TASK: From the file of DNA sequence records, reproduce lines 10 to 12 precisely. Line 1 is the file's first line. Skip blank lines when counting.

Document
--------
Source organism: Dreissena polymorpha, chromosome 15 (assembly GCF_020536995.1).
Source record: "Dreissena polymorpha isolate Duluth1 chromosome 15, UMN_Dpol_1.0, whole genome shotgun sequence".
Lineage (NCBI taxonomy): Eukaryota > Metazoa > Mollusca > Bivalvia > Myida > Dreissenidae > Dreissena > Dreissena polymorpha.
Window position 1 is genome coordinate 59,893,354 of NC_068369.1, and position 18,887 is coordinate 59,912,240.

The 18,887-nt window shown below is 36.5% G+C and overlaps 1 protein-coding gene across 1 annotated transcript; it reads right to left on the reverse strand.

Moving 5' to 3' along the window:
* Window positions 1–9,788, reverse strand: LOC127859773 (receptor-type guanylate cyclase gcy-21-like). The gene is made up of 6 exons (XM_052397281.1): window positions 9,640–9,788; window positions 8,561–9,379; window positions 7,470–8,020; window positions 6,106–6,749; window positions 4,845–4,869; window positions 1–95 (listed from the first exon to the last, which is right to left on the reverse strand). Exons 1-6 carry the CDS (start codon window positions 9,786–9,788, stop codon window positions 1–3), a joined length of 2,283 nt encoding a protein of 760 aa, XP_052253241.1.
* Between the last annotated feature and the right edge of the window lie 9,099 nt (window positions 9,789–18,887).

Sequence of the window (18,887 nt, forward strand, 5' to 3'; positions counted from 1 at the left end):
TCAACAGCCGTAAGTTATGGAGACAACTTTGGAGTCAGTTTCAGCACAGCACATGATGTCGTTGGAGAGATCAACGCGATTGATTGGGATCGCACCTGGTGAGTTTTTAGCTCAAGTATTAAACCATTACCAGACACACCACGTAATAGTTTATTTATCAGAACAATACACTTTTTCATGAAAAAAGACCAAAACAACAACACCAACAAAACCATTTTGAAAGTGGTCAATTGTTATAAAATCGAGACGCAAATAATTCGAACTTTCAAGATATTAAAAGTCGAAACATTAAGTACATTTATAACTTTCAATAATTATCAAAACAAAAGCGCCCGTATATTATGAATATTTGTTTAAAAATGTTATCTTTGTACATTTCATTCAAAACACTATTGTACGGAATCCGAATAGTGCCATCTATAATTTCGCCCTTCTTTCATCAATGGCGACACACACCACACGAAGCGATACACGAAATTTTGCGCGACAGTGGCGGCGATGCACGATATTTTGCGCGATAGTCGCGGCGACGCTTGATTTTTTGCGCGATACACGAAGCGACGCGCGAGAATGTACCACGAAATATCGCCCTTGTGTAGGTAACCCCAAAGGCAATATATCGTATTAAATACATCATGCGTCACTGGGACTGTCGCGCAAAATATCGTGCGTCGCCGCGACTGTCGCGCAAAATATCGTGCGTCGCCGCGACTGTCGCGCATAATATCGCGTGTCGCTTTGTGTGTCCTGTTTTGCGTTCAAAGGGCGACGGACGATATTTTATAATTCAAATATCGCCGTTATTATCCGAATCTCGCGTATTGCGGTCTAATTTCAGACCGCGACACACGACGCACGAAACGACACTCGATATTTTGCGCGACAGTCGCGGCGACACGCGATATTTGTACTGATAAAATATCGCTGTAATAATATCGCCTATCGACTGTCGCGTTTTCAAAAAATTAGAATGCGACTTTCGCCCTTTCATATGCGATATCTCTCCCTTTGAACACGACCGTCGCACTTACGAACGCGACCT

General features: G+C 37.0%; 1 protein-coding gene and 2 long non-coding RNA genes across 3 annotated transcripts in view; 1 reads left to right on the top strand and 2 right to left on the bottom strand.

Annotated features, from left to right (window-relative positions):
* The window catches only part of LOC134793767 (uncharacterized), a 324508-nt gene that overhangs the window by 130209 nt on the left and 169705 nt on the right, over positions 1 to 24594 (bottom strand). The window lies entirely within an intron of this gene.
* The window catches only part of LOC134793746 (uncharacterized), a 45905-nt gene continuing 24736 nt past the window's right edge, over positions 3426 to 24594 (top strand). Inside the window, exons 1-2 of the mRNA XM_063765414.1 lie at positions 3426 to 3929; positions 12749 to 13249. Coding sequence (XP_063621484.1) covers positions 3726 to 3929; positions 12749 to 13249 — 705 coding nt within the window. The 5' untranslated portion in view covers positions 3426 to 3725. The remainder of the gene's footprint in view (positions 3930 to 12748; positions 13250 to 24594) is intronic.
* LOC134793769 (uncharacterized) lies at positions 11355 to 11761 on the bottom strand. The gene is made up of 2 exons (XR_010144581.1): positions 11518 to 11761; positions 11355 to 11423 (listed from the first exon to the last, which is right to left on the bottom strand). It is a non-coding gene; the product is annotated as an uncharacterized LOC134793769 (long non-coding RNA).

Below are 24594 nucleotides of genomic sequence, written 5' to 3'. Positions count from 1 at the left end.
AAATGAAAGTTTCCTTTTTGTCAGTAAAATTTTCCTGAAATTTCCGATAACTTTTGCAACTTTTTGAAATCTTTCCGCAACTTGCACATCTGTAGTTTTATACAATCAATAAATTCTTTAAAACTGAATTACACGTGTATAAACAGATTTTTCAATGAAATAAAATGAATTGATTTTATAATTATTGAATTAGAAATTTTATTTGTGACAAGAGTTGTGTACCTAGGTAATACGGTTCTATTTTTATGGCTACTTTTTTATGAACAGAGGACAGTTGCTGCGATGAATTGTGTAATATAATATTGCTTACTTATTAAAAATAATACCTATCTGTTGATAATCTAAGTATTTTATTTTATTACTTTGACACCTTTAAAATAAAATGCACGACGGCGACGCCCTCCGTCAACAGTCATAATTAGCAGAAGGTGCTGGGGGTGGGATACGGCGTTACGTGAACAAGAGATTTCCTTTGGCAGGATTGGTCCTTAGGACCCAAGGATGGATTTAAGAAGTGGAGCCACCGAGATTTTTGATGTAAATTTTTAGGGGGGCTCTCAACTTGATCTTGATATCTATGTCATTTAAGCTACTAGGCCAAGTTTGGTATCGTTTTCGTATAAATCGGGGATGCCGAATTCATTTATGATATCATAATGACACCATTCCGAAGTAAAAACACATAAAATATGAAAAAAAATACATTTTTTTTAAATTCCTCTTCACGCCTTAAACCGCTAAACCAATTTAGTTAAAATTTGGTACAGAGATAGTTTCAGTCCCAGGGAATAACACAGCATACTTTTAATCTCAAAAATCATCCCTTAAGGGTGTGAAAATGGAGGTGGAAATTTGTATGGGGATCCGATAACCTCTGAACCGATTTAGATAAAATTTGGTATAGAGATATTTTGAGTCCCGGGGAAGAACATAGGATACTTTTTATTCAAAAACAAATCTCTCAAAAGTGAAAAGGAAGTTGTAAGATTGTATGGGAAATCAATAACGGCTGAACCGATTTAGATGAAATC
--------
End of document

TCAACAGCCGTAAGTTATGGAGACAACTTTGGAGTCAGTTTCAGCACAGCACATGATGTCGTTGGAGAGATCAACGCGATTGATTGGGATCGCACCTGGTGAGTTTTTAGCTCAAGTATTAAACCATTACCAGACACACCACGTAATAGTTTATTTATCAGAACAATACACTTTTTCATGAAAAAAGACCAAAACAACAACACCAACAAAACCATTTTGAAAGTGGTCAATTGTTATAAAATCGAGACGCAAATAATTCGAACTTTCAAGATATTAAAAGTCGAAACATTAAGTACATTTATAACTTTCAATAATTATCAAAACAAAAGCGCCCGTATATTATGAATATTTGTTTAAAAATGTTATCTTTGTACATTTCATTCAAAACACTATTGTACGGAATCCGAATAGTGCCATCTATAATTTCGCCCTTCTTTCATCAATGGCGACACACACCACACGAAGCGATACACGAAATTTTGCGCGACAGTGGCGGCGATGCACGATATTTTGCGCGATAGTCGCGGCGACGCTTGATTTTTTGCGCGATACACGAAGCGACGCGCGAGAATGTACCACGAAATATCGCCCTTGTGTAGGTAACCCCAAAGGCAATATATCGTATTAAATACATCATGCGTCACTGGGACTGTCGCGCAAAATATCGTGCGTCGCCGCGACTGTCGCGCAAAATATCGTGCGTCGCCGCGACTGTCGCGCATAATATCGCGTGTCGCTTTGTGTGTCCTGTTTTGCGTTCAAAGGGCGACGGACGATATTTTATAATTCAAATATCGCCGTTATTATCCGAATCTCGCGTATTGCGGTCTAATTTCAGACCGCGACACACGACGCACGAAACGACACTCGATATTTTGCGCGACAGTCGCGGCGACACGCGATATTTGTACTGATAAAATATCGCTGTAATAATATCGCCTATCGACTGTCGCGTTTTCAAAAAATTAGAATGCGACTTTCGCCCTTTCATATGCGATATCTCTCCCTTTGAACACGACCGTCGCACTTACGAACGCGACCT

General features: G+C 37.0%; 1 protein-coding gene and 2 long non-coding RNA genes across 3 annotated transcripts in view; 1 reads left to right on the top strand and 2 right to left on the bottom strand.

Annotated features, from left to right (window-relative positions):